A dangerous combination of conditions appears to have converged A forest fire on a path of destruction Hawaii is particularly damaging, including high winds, low humidity and dry vegetation.
Experts say climate change is increasing the likelihood of extreme weather events What’s playing on the island of MauiDozens of people have been killed and a The historic tourist town was destroyed.
“That leads to these unpredictable or unexpected combinations that we’re seeing now,” said Kelsey Cobbs-Kerbitz, a postdoctoral researcher at the University of British Columbia’s Faculty of Forestry.
Here’s a look at Maui fires and what’s behind them:
What fuels them?
According to meteorologists, the large differences in air pressure created unusually strong trade winds that fueled the destructive flames.
Trade winds are a natural feature of Hawaii’s climate. They occur when air moves from a high pressure system north of Hawaii — known as the North Pacific High — to an area of low pressure on the equator south of the state.
But Hurricane Dora, which passed south of the islands this week, intensified the low-pressure system and widened the difference in air pressure, creating “unusually strong trade winds,” said Genki Kino, a meteorologist with the National Weather Service office in Honolulu. .
Pao-Shin Chu, Hawaii’s state climatologist, said he was caught when Torra struck from about 500 miles (800 kilometers) away.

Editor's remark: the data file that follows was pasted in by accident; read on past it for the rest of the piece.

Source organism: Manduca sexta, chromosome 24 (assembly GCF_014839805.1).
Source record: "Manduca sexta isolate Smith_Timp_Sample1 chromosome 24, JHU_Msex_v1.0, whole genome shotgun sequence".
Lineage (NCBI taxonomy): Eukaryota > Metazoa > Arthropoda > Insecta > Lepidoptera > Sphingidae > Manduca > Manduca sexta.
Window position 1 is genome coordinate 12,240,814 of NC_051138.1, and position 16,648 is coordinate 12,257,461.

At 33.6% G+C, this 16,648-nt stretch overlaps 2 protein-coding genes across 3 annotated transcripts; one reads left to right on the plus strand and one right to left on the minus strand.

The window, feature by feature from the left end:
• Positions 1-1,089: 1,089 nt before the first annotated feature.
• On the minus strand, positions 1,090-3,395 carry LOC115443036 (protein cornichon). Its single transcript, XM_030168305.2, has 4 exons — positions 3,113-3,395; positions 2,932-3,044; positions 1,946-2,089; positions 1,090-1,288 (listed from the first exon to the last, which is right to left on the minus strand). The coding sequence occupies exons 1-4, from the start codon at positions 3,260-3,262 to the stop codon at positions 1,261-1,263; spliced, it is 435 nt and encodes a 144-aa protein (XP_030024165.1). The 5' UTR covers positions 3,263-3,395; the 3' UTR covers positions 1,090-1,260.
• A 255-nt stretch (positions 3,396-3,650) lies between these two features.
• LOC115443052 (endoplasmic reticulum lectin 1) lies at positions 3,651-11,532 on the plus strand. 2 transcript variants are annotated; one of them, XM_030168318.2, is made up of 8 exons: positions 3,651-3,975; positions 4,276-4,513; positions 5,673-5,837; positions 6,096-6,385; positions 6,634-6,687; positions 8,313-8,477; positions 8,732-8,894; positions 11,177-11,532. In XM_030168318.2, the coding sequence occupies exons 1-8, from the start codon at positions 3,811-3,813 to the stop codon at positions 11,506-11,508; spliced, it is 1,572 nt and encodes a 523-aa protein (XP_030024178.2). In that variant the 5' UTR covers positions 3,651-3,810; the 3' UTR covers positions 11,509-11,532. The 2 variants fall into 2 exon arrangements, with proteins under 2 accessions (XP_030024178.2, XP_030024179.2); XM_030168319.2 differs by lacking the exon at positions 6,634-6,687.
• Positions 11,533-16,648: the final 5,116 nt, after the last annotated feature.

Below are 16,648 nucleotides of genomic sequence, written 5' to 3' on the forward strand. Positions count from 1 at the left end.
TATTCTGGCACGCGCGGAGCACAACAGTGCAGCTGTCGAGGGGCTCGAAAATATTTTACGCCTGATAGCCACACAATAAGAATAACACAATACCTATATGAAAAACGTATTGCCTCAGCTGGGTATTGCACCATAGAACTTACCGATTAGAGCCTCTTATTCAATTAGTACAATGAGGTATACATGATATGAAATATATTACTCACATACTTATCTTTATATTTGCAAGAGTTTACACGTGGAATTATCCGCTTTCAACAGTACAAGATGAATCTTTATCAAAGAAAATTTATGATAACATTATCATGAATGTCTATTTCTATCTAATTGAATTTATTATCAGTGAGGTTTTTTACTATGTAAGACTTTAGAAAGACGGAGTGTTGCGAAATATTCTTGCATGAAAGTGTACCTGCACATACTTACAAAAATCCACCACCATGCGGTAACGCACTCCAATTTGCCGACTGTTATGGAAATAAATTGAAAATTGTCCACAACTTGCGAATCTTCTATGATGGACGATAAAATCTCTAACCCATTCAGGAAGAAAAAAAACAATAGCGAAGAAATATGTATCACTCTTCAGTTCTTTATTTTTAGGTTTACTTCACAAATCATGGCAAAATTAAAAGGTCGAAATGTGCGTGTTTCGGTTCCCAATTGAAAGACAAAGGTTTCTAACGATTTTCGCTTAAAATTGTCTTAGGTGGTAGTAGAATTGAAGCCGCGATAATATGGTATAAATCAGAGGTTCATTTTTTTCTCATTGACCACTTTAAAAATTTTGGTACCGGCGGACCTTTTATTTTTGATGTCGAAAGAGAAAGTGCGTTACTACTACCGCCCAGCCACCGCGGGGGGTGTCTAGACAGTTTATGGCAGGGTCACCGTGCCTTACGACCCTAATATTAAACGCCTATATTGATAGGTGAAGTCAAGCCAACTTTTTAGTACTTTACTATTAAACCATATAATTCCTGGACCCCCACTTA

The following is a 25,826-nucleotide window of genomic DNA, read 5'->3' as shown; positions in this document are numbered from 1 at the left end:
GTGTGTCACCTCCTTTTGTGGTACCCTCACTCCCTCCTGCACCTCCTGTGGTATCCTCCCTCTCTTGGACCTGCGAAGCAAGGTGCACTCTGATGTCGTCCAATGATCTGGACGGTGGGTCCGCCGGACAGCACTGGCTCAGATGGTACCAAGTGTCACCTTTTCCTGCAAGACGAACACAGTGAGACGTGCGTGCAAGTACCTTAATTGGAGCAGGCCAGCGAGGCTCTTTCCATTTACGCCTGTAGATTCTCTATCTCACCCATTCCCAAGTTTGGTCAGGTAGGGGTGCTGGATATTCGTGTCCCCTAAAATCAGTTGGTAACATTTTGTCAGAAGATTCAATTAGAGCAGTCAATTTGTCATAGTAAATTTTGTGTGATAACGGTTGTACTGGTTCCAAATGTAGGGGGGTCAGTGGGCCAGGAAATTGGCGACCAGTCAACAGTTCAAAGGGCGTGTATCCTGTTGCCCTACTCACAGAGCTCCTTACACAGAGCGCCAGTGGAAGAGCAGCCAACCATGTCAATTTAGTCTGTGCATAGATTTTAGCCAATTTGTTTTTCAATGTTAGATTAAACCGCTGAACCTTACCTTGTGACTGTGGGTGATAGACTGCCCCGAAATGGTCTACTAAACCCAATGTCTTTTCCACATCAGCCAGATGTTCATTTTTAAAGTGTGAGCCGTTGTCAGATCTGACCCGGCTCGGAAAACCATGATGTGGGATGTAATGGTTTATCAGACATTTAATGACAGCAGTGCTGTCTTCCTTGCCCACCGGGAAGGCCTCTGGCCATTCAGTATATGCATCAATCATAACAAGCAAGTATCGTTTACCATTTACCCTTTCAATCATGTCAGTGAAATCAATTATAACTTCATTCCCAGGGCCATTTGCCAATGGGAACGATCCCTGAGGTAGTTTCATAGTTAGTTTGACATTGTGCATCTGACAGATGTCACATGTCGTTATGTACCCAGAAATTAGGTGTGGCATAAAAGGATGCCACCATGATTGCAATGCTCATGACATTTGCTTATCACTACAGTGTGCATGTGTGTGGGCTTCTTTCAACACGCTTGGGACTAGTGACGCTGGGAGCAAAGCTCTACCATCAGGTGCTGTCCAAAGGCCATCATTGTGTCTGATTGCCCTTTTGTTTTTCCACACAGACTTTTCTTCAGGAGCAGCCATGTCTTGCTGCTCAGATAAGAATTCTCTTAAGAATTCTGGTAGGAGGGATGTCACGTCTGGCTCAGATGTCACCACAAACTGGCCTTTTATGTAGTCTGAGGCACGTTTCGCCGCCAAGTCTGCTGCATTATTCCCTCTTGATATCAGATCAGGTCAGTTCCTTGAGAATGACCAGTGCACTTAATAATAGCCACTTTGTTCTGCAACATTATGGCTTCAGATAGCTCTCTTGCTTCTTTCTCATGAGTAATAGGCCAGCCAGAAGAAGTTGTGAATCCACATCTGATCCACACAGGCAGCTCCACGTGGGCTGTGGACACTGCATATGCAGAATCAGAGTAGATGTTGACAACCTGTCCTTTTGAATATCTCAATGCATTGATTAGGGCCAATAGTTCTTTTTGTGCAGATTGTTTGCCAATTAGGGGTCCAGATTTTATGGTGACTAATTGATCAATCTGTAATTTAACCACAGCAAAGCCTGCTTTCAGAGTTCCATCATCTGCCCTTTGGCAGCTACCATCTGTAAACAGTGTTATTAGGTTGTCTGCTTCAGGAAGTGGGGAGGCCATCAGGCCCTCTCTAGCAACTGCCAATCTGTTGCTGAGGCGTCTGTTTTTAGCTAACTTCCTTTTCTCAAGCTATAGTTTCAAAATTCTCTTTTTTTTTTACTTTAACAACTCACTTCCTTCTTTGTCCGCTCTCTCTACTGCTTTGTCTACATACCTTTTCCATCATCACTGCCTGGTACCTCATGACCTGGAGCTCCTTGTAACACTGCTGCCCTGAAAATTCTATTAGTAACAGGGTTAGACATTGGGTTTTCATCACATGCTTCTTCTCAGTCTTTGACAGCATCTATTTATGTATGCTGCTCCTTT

“Hurricane Dora is far away from Hawaii, but this fire event is still here. So it’s something we didn’t expect,” he said.
The combination of strong winds, low humidity and an abundance of easily flammable dry vegetation can increase the risk of wildfires, even on a tropical island like Maui.
“When you have those conditions at the same time, the National Weather Service often calls them ‘red flag conditions,'” said Erica Fleishman, director of the Oregon Climate Change Research Institute at Oregon State University.
How climate change plays a role
“Climate change is increasing the desiccation of vegetation in many parts of the world, largely because temperatures are warming,” Fleischmann said. “Even if you have the same amount of rain, the higher the temperature, the faster things will dry out.”
Clay Trauernicht, a fire scientist at the University of Hawaii, said the wet season will encourage plants like guinea grass, an invasive species found in parts of Maui that can grow up to 10 feet (3 meters) tall. When it dries, it creates a tinderbox ripe for wildfires.
“These grasslands accumulate fuel very quickly,” Traurnicht said. “In hotter conditions and drier conditions, with variable rainfall, this can exacerbate the problem.”
A strong storm
Climate change not only increases fire risk by increasing temperatures, but also makes stronger hurricanes more likely. In turn, those storms can fuel strong wind events like the one behind the Maui fire.
This is on top of other threats exacerbated by climate change.
“There is an increasing trend in the intensity of hurricanes around the world because warm air contains more water,” Fleishman said. “Also, sea levels are rising globally, so you tend to get more severe flooding from storm surge when a hurricane makes landfall.”
While climate change cannot be directly attributed to single events, experts say, the impact extreme weather has on communities is undeniable.
“These kinds of climate change-related disasters are really beyond the scope of what we’re used to dealing with,” said UBC’s Copes-Gerbitz. “These kinds of multiple, interactive challenges can really lead to a disaster.”
Claire Rush is a corps member of the Associated Press/Report for America Statehouse News Initiative. Report for America is a nonprofit national service program that puts journalists in local newsrooms to report on hidden issues. Follow her @ClaireArush.